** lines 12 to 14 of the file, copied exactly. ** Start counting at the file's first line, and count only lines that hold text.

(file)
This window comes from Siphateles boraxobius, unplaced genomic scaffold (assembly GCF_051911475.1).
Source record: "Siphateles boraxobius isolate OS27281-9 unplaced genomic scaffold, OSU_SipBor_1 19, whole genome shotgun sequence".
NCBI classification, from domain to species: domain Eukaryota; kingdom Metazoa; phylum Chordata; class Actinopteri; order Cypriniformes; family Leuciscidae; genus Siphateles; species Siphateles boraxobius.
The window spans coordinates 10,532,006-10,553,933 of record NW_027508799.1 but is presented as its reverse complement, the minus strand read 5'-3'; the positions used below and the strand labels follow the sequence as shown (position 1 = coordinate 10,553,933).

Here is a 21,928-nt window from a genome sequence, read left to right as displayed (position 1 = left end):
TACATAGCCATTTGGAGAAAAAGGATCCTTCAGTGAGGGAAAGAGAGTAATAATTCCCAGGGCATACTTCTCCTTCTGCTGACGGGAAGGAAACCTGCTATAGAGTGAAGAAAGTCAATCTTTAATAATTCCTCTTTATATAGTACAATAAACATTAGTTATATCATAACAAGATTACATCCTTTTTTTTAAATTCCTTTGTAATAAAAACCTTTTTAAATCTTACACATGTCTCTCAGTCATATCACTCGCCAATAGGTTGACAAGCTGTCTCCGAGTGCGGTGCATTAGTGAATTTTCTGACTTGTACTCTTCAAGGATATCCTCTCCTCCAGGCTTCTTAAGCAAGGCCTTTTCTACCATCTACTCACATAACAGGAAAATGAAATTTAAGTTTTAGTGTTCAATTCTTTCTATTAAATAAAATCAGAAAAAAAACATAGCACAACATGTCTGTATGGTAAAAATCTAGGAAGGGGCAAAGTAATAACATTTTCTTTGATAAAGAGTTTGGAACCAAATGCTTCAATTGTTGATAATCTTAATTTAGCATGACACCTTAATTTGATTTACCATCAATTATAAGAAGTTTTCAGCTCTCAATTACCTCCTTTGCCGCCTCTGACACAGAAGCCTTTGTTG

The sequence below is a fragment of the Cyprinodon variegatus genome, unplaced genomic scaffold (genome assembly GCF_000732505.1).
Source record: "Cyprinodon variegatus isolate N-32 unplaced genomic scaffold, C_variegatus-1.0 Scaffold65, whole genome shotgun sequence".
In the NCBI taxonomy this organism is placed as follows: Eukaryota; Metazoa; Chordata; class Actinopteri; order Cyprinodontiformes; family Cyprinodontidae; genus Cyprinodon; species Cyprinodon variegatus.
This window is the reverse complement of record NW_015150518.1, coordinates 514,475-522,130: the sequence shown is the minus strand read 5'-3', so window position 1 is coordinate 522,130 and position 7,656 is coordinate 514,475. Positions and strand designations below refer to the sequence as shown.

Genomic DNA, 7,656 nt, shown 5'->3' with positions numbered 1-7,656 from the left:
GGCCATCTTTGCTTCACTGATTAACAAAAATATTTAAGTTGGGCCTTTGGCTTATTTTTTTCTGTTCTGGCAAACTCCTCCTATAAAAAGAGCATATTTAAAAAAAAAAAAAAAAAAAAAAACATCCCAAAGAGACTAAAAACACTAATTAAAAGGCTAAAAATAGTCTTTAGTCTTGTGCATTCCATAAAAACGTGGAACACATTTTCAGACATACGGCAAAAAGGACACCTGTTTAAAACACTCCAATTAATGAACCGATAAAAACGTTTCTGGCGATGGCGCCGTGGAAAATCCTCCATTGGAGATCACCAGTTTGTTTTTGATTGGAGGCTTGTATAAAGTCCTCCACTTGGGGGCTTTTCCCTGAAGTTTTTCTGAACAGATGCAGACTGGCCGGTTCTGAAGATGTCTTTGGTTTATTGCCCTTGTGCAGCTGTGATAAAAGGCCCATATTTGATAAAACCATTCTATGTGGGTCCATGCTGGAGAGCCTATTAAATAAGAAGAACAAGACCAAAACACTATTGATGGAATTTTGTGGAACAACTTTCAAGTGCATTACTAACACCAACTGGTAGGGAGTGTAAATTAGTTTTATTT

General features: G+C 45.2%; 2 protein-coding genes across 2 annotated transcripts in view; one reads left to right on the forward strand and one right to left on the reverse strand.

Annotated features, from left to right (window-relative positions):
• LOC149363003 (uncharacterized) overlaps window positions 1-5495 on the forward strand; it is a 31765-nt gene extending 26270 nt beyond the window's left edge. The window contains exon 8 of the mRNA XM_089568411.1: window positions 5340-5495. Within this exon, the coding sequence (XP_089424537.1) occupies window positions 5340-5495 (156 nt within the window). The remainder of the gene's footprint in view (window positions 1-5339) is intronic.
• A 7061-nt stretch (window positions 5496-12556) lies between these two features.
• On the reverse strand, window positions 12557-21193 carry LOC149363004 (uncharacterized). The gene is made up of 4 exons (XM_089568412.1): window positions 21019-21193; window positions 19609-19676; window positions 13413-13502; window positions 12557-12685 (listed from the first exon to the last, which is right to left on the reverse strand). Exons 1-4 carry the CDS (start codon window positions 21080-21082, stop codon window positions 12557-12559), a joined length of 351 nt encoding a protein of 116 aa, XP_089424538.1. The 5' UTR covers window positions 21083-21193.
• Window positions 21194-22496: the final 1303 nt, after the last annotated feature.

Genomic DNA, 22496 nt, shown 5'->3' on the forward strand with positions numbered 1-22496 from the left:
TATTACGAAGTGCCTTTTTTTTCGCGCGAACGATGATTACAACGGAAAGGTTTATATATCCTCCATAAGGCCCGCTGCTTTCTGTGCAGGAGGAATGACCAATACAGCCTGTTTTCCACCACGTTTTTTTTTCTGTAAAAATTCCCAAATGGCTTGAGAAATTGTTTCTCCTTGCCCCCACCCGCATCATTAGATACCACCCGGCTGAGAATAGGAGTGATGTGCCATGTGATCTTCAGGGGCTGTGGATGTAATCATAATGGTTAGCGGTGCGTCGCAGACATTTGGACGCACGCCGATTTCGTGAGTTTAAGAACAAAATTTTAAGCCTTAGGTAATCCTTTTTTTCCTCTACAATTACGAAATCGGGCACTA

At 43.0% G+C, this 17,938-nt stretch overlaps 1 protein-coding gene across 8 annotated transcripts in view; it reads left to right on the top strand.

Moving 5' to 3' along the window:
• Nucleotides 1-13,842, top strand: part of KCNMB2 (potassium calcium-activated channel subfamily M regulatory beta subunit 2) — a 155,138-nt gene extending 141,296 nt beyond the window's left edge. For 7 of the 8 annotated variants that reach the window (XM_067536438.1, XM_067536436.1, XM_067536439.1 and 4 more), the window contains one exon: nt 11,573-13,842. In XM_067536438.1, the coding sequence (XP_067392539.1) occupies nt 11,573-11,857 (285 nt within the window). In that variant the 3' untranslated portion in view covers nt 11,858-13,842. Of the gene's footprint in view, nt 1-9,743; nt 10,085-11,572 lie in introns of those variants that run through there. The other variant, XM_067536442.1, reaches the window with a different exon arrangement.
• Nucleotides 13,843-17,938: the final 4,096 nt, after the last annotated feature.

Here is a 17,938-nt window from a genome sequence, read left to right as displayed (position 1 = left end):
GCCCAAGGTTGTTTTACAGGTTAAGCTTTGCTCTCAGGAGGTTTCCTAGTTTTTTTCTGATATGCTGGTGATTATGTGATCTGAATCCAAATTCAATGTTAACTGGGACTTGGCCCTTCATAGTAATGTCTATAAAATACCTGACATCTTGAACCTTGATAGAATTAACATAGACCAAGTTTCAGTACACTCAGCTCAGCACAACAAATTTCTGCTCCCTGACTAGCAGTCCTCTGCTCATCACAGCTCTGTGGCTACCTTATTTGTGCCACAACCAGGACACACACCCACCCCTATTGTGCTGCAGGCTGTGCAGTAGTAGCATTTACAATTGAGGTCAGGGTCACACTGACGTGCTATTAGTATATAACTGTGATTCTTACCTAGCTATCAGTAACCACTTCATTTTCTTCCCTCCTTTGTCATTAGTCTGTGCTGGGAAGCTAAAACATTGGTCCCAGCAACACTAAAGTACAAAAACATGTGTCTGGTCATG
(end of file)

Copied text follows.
GGCCATCTTTGCTTCACTGATTAACAAAAATATTTAAGTTGGGCCTTTGGCTTATTTTTTTCTGTTCTGGCAAACTCCTCCTATAAAAAGAGCATATTTAAAAAAAAAAAAAAAAAAAAAAACATCCCAAAGAGACTAAAAACACTAATTAAAAGGCTAAAAATAGTCTTTAGTCTTGTGCATTCCATAAAAACGTGGAACACATTTTCAGACATACGGCAAAAAGGACACCTGTTTAAAACACTCCAATTAATGAACCGATAAAAACGTTTCTGGCGATGGCGCCGTGGAAAATCCTCCATTGGAGATCACCAGTTTGTTTTTGATTGGAGGCTTGTATAAAGTCCTCCACTTGGGGGCTTTTCCCTGAAGTTTTTCTGAACAGATGCAGACTGGCCGGTTCTGAAGATGTCTTTGGTTTATTGCCCTTGTGCAGCTGTGATAAAAGGCCCATATTTGATAAAACCATTCTATGTGGGTCCATGCTGGAGAGCCTATTAAATAAGAAGAACAAGACCAAAACACTATTGATGGAATTTTGTGGAACAACTTTCAAGTGCATTACTAACACCAACTGGTAGGGAGTGTAAATTAGTTTTATTT

General features: G+C 45.2%; 2 protein-coding genes across 2 annotated transcripts in view; one reads left to right on the forward strand and one right to left on the reverse strand.

Annotated features, from left to right (window-relative positions):